Powerful, traditional medicine men and women still exist in the cultural landscape of the Americas. Though often struggling from the effects of intergenerational trauma or the current abuses of modern civilization, many have retained the holistic wisdom necessary for preserving their natural religions.
In 2009 experiential filmmaker Salvatore Consalvi interviewed one such Ceremonial Chief on the Pine Ridge Reservation in South Dakota. Years later he began describing the ancestral teachings of Medicine Man, Sidney Hasnohorses, as a meshwork of prayers, rituals and grueling ceremonies that coalesce to convert ordinary landscape to sacred space. The Sweat Lodge, Vision Quest, Yuwipi, Sun and Ghost Dances, he learned, are all capable of inducing mystical experiences that challenge many common perceptions of consciousness and reality.
Upon first witnessing the flesh-offerings at the Sundance he knew that profoundly authentic and ancient qualities ran through the rituals and ceremonies. As he watched warriors pierced, hung from the ceremonial cottonwood, or pulling trains of heavy buffalo skulls from the incisions in their back or chest, he decided there was a feature length documentary in the man, his ceremonies, and his harsh, often sordid, life on the reservation.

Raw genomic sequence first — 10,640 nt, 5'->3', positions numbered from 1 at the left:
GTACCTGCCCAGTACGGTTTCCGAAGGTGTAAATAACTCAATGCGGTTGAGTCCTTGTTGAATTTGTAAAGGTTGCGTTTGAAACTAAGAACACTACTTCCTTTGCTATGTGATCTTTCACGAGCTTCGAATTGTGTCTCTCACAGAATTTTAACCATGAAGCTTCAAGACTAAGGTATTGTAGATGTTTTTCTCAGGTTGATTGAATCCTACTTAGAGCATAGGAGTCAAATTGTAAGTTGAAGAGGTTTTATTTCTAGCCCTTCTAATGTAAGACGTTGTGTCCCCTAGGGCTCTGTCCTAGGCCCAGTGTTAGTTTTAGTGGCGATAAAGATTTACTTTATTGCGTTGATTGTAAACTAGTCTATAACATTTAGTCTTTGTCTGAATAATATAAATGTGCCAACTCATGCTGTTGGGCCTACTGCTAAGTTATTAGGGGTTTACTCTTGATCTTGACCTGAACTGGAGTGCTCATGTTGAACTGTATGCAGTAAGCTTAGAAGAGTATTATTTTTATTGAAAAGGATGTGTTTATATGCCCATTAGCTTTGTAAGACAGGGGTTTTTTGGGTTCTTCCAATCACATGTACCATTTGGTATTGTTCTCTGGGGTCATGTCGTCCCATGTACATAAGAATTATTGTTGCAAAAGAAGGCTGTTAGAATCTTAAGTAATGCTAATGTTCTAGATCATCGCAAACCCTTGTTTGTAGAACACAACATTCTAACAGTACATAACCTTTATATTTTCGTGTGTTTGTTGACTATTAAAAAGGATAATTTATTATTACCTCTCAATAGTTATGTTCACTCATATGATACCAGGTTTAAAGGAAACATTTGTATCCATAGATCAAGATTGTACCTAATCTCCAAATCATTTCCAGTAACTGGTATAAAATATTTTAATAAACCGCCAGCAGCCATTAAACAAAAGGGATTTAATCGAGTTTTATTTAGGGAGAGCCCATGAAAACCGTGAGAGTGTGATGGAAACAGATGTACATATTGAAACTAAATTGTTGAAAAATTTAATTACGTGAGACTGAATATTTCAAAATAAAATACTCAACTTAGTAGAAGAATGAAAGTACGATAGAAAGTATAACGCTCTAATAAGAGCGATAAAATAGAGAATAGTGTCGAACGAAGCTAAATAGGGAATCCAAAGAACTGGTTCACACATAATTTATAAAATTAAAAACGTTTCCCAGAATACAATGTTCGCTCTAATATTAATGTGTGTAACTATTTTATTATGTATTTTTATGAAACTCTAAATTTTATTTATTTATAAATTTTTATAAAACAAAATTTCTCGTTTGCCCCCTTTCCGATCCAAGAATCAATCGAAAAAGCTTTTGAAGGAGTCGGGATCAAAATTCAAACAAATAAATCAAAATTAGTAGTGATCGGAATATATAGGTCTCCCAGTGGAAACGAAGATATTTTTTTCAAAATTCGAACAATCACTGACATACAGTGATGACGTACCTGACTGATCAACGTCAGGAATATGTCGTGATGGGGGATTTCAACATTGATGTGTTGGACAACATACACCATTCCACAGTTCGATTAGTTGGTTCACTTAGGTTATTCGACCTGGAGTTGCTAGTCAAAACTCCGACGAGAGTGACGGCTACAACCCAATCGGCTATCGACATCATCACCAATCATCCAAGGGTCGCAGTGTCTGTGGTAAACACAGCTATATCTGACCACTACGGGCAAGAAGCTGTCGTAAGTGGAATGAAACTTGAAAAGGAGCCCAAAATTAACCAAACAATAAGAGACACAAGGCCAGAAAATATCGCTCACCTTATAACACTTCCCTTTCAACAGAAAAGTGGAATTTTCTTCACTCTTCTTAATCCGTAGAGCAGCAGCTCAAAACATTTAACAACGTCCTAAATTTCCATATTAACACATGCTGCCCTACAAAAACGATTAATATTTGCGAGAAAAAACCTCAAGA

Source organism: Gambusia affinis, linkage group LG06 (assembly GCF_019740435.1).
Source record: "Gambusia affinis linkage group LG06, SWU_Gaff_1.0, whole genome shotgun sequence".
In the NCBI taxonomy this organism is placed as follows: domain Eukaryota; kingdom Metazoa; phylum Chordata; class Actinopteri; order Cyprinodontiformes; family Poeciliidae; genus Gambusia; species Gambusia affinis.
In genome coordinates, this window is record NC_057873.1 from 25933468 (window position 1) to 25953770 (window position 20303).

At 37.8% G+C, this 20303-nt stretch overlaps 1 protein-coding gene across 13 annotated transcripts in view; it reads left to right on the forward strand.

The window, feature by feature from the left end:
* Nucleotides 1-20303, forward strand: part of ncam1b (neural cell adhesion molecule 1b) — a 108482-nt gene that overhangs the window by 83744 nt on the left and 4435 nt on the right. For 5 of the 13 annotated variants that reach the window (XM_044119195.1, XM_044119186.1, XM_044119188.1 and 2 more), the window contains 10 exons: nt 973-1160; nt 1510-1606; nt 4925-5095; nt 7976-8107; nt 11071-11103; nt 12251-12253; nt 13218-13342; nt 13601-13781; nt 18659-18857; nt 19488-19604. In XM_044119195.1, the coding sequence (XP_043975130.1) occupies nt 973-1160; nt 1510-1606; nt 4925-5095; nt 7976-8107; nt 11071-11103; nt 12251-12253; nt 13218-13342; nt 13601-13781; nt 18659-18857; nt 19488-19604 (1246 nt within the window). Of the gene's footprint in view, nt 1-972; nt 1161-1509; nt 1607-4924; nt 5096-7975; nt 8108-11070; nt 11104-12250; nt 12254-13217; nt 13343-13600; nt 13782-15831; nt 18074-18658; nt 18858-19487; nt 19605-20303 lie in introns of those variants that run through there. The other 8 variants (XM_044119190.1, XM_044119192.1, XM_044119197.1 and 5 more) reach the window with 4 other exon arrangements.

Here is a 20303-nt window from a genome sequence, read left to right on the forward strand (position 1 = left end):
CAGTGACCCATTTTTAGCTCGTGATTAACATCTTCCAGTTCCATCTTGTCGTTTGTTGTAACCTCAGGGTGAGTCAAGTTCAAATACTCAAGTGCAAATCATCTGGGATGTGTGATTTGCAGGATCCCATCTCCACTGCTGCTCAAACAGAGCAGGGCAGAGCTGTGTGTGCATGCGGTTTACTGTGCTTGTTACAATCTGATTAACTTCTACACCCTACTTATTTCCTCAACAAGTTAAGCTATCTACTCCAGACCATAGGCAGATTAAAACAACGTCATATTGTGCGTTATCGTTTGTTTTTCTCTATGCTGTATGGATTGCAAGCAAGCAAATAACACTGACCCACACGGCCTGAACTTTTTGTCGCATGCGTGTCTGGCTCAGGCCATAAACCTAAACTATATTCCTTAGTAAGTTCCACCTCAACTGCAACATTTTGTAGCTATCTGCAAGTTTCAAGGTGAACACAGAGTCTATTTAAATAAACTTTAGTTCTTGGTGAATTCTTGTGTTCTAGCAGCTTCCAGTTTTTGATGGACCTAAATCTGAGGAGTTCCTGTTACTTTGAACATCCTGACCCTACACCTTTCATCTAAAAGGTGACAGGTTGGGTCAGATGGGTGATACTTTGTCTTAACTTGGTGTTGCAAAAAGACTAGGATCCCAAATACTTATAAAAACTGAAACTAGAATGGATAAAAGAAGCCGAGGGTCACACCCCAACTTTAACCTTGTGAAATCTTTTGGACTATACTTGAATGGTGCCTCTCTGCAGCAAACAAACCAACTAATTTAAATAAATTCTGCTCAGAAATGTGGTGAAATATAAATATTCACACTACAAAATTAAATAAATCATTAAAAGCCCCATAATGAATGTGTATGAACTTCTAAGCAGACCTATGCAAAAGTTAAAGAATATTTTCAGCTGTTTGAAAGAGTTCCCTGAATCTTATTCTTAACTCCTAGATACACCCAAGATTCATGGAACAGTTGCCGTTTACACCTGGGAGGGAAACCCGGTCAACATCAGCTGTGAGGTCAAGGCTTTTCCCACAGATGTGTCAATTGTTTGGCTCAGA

In 2012, the filmmaker offered to pay the Ancestors back for his education. In the summer of 2015 he completed a four-year ceremonial cycle and began assembling the post-production team that will present this “slow-motion collision between ancient and modern minds.”
Ultimately the two narratives; one of mind and quantum-consciousness; and another of cultural identity and spirituality will intertwine revealing an ancient indigenous religion surviving the modern age.